Insider: Reid revives career by earning card at qualifying school

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Mike Reid will be fully exempt on the Champions Tour in 2014 after an impressive q-school showing.

Sometimes it’s difficult on the Champions Tour to be patient. It’s a place where fast starts and error-free golf aren’t necessarily a luxury. A three-round tournament often makes those things mandatory.

Looking back, Mike Reid and his son/caddie, Daniel, uncovered a bit of truth about Reid’s career on the Champions Tour. Reid hopes to put the information to good use when he returns fully exempt in 2014.

Reid claimed one of five exemptions at last week’s National Qualifying Tournament at TPC Scottsdale. He posted four rounds in the 60s to tie Jim Rutledge for second place behind medalist Wes Short Jr.

Reid, 59, made seven appearances this year on the Champions Tour due to his limited status from the combined career money list. All that changed last week and, once again, he has revived his career.

“Unexpected, I think, to be honest,” Reid said. “I’m really grateful to have another crack at it, especially at my age. The odds of making it, five out of more than 70, there isn’t room for mistakes. You can’t just play good. You’ve got to play a little bit better than good to make it through. There’s pretty good competition out there everywhere you look.”

Reid approached the Qualifying Tournament with little in the way of expectations but with a purpose. It paid off and now he’s looking to build on that.

“What I’d like to do is take, in some measure, the knowledge that I gained,” Reid said. “I was really prepared. I can’t think of any tournament in my recent past that I was more prepared for. When I sent in my entry, I wrote down the number of days and weeks I had to get ready - mentally, physically, spiritually. In the weeks that I’m out there, the goal is to be ready to play. I get a lot of joy in preparation, knowing on the first tee on the first day that you’ve put yourself in a position to score well.

“I want to approach this year not worrying much about expectations. Those take care of themselves, those sorts of goals are always pushing you. The joy is in the preparing, the working and the playing. At my age, I didn’t know if I would have a new lease on life. I think I will approach this year with just a little bit more focus knowing I’m not going to be out here much longer. With my game and my body I don’t know what I have left. I will give it all I have.”

Reid has won twice on the Champions Tour and both were majors. In 2005, he rallied to win the Senior PGA Championship but did not win again until 2009 at the JELD-WEN Tradition. Again, he rallied, this time with a birdie on the final hole to force a playoff with John Cook. Reid made birdie on the first playoff hole for the title. Major championships on the Champions Tour are contested over 72 holes.

The victory at The Tradition had plenty of significance. Reid joined a small group of players, including Jack Nicklaus and Arnold Palmer, whose first two wins on the Champions Tour came in major championships. It also gave Reid another shot at the Champions Tour, just as his runner-up finish in Scottsdale has.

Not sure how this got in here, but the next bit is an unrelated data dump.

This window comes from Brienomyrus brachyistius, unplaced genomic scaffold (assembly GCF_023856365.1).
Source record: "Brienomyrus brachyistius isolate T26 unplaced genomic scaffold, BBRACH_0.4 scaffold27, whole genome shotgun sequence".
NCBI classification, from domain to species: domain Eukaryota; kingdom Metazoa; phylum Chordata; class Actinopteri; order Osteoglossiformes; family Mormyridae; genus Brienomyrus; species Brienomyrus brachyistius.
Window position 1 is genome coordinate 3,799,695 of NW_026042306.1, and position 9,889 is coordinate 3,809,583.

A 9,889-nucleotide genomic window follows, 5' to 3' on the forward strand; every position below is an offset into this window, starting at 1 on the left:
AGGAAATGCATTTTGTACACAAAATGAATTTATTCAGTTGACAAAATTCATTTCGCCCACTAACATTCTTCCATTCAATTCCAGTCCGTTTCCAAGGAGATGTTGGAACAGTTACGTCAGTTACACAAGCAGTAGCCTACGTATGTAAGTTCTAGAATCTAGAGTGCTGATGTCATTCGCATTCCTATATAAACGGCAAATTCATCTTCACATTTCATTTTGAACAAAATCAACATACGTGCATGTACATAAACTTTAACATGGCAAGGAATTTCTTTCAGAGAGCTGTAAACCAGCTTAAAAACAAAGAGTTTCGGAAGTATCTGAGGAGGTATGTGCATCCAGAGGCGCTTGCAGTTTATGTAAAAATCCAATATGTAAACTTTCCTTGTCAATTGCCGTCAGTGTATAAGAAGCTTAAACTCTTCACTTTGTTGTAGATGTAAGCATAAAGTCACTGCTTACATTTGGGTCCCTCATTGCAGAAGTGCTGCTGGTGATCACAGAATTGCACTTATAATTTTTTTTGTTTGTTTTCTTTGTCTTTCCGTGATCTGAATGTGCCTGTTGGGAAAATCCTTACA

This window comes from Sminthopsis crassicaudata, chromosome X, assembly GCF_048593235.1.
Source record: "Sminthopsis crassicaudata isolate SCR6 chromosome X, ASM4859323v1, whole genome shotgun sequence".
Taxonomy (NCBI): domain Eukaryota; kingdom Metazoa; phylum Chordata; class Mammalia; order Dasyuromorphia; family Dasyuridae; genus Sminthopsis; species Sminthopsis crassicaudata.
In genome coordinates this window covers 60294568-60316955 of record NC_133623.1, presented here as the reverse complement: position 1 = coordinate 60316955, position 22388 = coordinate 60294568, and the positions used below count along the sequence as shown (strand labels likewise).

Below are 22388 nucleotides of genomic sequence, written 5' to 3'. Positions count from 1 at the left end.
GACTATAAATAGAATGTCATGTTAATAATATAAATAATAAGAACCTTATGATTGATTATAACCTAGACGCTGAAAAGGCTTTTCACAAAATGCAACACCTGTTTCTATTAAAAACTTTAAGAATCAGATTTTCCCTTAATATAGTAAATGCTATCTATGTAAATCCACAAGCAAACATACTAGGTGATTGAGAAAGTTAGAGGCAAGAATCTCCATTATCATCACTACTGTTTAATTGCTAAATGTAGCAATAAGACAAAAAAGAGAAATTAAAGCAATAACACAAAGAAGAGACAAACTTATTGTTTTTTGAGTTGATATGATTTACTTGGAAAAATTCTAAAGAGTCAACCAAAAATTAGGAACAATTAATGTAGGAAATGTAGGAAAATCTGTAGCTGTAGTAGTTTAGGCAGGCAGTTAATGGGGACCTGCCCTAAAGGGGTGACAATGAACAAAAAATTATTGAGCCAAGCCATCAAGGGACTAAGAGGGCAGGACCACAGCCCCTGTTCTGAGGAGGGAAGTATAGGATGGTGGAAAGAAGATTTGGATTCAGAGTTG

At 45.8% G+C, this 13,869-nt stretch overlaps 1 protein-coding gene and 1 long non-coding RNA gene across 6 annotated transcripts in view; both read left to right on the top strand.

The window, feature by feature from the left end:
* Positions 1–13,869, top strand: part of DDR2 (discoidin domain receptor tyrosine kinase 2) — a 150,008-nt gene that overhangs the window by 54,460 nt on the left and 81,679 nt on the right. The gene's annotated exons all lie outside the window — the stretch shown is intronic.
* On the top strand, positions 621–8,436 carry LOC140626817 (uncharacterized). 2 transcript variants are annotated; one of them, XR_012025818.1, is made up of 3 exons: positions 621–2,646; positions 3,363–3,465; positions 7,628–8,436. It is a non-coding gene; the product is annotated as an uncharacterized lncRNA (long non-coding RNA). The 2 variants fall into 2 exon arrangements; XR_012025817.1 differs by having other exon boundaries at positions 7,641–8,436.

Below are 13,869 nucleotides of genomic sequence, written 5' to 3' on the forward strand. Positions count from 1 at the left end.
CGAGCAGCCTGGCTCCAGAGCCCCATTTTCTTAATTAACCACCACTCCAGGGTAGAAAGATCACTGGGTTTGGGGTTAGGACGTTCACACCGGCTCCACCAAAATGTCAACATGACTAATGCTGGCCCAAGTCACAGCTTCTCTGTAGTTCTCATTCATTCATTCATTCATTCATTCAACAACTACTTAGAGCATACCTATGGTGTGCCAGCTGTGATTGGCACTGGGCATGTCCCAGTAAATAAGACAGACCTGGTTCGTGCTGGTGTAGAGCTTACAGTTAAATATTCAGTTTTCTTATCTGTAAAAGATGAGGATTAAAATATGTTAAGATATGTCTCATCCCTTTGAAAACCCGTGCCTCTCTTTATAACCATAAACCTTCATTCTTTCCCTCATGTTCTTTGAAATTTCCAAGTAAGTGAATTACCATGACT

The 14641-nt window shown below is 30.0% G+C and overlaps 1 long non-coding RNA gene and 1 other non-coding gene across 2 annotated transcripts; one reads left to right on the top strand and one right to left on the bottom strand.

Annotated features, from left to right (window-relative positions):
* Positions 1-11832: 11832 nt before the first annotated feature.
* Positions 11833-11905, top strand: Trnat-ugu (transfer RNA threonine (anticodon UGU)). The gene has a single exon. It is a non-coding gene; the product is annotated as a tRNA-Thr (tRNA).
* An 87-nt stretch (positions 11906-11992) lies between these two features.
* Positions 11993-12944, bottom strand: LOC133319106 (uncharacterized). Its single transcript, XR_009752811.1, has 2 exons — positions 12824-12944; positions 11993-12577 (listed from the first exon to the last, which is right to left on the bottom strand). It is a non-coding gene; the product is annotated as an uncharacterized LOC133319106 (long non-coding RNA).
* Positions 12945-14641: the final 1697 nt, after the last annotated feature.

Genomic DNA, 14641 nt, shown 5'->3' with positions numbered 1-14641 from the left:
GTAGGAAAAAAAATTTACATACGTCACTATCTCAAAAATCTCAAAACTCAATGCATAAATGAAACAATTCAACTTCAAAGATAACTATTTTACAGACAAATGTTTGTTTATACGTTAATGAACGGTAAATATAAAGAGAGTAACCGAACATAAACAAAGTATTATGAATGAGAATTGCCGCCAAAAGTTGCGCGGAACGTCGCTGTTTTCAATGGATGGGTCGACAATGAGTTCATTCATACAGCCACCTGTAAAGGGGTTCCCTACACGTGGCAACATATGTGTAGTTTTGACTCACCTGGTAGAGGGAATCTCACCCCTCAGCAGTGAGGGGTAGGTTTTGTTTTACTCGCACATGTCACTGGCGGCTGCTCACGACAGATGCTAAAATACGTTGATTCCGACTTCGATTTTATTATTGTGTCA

Reid described his victory at The Tradition an “11th hour reprieve.”

“Anytime you win it adds strength to the idea when the cosmic tumblers all fall into place you can compete at that level,” he said. “It’s a satisfying notion that can help with a great deal of confidence.

“That’s what (the Qualifying Tournament) has done for me. Maybe there is some gas in the tank, maybe I still can play.”

Reid’s son, Daniel, was also on the bag when Reid won the Tradition. Together, they formulated the game plan for TPC Scottsdale.

“Daniel made an interesting observation,” Reid said. “He said my best weeks have been in four-round events. We pondered the reasoning why that might be so.”

The conclusion was that Reid, in the typical 54-hole Champions Tour events, tended to be impatient. That’s easy to do on the Champions Tour.

“That put me out of my comfort zone a little bit,” Reid said. “I will try to be more diligent playing my game whatever the length of the tournament is, sticking to the plan and trying to execute that plan. For a guy like myself who pretty much hit it in the fairway, hit it on the green – a conservative player – created some anxiety that I just don’t need in my game.”

Yes, Reid is still Radar.

“Once in a while I live up to it,” he said of the nickname.

And he believes that returning to his natural instincts on a golf course is best for him.

“My son and I kind of made that deduction, that maybe that’s the reason why I haven’t been hitting as many fairways and greens in regulation,” Reid said. “During the Qualifying Tournament, I noticed it was a relief almost with 5- or 6-iron in my hand to hit to the middle of the green. I realized I’ve been trying to knock the flag down on every shot and needed to return to the discipline of simply setting up the (birdie) chances by hitting more greens.

“I missed only 10 or 11 greens in regulation in 72 holes. If you’re setting up that many chances for birdies each day and if you’re putting reasonably well, you are going to put up enough birdies.”

That “rather conservative strategy,” in his words, produced 20 birdies and an eagle in 72 holes at the Qualifying tournament.

“I remarked (to Daniel) on the 18th green this feels like a win, to be able to get one of those five exempt spots,” Reid said.